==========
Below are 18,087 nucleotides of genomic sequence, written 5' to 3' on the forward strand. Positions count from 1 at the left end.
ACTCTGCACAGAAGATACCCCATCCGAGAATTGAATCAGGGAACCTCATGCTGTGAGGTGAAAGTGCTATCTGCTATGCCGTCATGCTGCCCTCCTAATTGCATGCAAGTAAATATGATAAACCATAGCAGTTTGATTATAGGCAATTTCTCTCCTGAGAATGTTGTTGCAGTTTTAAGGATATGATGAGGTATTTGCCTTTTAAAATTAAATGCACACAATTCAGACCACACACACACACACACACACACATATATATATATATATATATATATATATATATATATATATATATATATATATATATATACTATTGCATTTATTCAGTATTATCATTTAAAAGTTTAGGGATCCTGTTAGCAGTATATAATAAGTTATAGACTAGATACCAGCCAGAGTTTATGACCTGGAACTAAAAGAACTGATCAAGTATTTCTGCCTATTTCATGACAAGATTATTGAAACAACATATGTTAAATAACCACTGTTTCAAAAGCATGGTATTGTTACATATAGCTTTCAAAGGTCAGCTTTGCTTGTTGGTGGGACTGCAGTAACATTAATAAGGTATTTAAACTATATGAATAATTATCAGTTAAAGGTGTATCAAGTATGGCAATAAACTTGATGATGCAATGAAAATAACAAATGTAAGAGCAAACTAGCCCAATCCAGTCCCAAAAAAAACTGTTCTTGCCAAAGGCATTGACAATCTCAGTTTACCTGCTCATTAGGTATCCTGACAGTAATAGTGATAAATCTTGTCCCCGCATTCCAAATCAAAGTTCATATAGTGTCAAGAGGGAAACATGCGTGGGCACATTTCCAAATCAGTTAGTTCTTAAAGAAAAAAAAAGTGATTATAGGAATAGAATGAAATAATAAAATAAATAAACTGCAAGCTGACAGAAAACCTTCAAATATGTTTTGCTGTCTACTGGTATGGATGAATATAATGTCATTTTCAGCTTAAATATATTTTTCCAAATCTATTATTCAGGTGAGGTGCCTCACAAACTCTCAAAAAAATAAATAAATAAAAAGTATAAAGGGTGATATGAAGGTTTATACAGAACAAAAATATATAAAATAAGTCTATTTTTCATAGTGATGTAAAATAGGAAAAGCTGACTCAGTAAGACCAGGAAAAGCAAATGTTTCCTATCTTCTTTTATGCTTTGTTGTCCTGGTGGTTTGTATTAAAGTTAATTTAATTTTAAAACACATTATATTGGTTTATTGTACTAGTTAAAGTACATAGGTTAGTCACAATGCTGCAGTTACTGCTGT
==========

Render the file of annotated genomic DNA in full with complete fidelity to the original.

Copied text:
Below are 18,087 nucleotides of genomic sequence, written 5' to 3' on the forward strand. Positions count from 1 at the left end.
ACTCTGCACAGAAGATACCCCATCCGAGAATTGAATCAGGGAACCTCATGCTGTGAGGTGAAAGTGCTATCTGCTATGCCGTCATGCTGCCCTCCTAATTGCATGCAAGTAAATATGATAAACCATAGCAGTTTGATTATAGGCAATTTCTCTCCTGAGAATGTTGTTGCAGTTTTAAGGATATGATGAGGTATTTGCCTTTTAAAATTAAATGCACACAATTCAGACCACACACACACACACACACACACATATATATATATATATATATATATATATATATATATATATATATATATATATATATATACTATTGCATTTATTCAGTATTATCATTTAAAAGTTTAGGGATCCTGTTAGCAGTATATAATAAGTTATAGACTAGATACCAGCCAGAGTTTATGACCTGGAACTAAAAGAACTGATCAAGTATTTCTGCCTATTTCATGACAAGATTATTGAAACAACATATGTTAAATAACCACTGTTTCAAAAGCATGGTATTGTTACATATAGCTTTCAAAGGTCAGCTTTGCTTGTTGGTGGGACTGCAGTAACATTAATAAGGTATTTAAACTATATGAATAATTATCAGTTAAAGGTGTATCAAGTATGGCAATAAACTTGATGATGCAATGAAAATAACAAATGTAAGAGCAAACTAGCCCAATCCAGTCCCAAAAAAAACTGTTCTTGCCAAAGGCATTGACAATCTCAGTTTACCTGCTCATTAGGTATCCTGACAGTAATAGTGATAAATCTTGTCCCCGCATTCCAAATCAAAGTTCATATAGTGTCAAGAGGGAAACATGCGTGGGCACATTTCCAAATCAGTTAGTTCTTAAAGAAAAAAAAAGTGATTATAGGAATAGAATGAAATAATAAAATAAATAAACTGCAAGCTGACAGAAAACCTTCAAATATGTTTTGCTGTCTACTGGTATGGATGAATATAATGTCATTTTCAGCTTAAATATATTTTTCCAAATCTATTATTCAGGTGAGGTGCCTCACAAACTCTCAAAAAAATAAATAAATAAAAAGTATAAAGGGTGATATGAAGGTTTATACAGAACAAAAATATATAAAATAAGTCTATTTTTCATAGTGATGTAAAATAGGAAAAGCTGACTCAGTAAGACCAGGAAAAGCAAATGTTTCCTATCTTCTTTTATGCTTTGTTGTCCTGGTGGTTTGTATTAAAGTTAATTTAATTTTAAAACACATTATATTGGTTTATTGTACTAGTTAAAGTACATAGGTTAGTCACAATGCTGCAGTTACTGCTGT